The executor of a will, also known as a "personal representative," handles the administrative duties of an estate. The personal representative is often a family member or close friend of the deceased. If the decedent passed away without a valid will, the executor handles the distribution of the estate according to that state's intestate succession statute. Prior to dispersing property and paying debts, however, the court must grant authority for the personal representative to act. A petition to appoint a personal representative must be filed with the probate court.
Visit the local court in the county where the decedent was a resident. Ask the clerk to provide you with a form for appointing a personal representative. The local court should have these forms available; you may also be able to find these forms on the court's website.
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Provide information about the decedent, the decedent's family and your relationship to the decedent. While the court forms vary by state and county, you typically must provide basic information about the decedent and the decedent's estate. This usually involves providing the name and address of the decedent, the date of death and the names and birth dates of the decedent's surviving heirs.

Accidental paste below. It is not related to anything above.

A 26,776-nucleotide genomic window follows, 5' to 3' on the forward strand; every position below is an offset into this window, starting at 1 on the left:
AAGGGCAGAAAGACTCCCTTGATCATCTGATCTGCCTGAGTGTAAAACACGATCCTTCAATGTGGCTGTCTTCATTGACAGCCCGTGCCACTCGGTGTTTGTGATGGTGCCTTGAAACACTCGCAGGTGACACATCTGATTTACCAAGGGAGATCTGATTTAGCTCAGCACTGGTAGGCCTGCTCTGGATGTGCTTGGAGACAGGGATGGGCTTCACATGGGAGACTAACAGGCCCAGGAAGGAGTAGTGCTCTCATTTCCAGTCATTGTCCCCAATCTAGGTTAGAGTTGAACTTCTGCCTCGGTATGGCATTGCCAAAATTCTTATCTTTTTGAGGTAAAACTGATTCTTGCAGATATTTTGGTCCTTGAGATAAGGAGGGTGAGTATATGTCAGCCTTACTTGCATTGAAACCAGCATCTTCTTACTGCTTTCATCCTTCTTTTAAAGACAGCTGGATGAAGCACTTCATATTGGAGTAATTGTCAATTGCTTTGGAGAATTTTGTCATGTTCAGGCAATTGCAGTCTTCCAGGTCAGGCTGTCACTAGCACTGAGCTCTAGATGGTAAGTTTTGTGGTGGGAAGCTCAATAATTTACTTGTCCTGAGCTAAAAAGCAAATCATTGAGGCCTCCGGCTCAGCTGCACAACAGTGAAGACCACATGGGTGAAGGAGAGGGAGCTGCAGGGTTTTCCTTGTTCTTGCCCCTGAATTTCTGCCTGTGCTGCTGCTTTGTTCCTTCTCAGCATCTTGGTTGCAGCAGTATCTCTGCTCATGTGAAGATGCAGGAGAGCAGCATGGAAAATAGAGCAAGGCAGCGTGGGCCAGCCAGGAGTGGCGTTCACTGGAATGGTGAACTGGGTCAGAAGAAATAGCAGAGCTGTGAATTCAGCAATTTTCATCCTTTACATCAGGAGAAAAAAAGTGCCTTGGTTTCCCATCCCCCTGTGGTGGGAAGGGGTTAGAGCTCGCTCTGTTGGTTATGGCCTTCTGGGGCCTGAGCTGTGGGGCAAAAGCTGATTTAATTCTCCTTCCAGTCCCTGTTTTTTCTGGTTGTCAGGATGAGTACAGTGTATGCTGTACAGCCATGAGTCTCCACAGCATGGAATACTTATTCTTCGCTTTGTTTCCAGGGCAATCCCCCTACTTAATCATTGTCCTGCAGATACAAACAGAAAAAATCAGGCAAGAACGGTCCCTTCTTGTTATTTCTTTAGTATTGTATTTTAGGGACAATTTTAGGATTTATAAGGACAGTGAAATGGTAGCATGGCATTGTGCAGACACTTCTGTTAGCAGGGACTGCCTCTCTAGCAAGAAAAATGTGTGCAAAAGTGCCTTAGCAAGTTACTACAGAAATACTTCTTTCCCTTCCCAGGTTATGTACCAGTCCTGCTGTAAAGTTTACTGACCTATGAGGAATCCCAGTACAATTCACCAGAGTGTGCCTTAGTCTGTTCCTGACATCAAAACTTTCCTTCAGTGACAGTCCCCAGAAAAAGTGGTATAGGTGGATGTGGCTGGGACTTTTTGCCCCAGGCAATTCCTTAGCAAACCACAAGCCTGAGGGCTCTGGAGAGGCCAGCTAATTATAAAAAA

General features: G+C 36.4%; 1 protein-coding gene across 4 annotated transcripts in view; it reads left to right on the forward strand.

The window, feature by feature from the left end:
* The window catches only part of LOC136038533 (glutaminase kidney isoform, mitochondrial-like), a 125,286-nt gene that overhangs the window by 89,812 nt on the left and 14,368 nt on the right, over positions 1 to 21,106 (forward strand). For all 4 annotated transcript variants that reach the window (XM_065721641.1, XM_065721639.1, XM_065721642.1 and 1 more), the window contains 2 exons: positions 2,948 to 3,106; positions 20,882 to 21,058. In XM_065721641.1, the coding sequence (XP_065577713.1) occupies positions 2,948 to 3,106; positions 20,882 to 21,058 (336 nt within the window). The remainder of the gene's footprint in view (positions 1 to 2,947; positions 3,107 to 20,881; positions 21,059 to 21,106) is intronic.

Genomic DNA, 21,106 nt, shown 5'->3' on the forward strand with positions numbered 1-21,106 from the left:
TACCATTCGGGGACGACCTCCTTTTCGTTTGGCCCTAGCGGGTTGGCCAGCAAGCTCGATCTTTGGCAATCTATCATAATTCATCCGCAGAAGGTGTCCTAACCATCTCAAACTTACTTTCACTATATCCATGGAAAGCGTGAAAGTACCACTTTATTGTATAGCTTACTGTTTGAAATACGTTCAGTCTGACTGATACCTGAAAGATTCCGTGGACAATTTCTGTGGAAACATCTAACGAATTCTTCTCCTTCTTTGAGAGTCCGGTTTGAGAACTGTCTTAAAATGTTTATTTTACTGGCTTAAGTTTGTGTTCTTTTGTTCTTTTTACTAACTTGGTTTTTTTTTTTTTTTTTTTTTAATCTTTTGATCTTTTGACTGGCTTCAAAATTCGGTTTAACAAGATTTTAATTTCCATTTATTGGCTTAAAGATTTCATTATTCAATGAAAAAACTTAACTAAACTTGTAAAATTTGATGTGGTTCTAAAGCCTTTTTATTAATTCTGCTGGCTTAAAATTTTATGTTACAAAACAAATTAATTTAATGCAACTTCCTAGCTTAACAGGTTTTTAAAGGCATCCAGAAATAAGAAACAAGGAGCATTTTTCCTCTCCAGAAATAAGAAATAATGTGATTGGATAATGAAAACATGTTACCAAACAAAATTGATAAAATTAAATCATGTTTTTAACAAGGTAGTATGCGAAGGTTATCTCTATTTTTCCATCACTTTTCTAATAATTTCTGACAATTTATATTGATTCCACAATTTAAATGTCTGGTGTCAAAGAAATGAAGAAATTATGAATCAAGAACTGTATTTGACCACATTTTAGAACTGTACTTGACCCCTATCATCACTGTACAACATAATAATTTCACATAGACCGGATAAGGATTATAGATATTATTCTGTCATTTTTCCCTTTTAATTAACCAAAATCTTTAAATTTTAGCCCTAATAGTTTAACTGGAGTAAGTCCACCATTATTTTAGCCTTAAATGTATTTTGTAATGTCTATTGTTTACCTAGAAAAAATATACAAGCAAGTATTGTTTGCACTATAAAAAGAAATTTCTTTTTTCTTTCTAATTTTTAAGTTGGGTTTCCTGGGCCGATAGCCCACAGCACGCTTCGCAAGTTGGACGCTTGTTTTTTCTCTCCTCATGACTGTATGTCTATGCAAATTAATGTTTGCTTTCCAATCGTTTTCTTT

Disclose whether there has been prior determination made for a personal representative. Estates may only have one personal representative. It is possible that the court appointed a personal representative for the estate in a prior proceeding and that representative has resigned. To ensure the record is complete, petitions to appoint personal representatives must state whether there has been a prior appointment.
Indicate that the decedent died "intestate" (without a will) and that efforts were made to find a "testamentary instrument," but that the search produced no results.
Sign and date the form in the presence of a notary public. Submit the form to the clerk of the court at the probate court.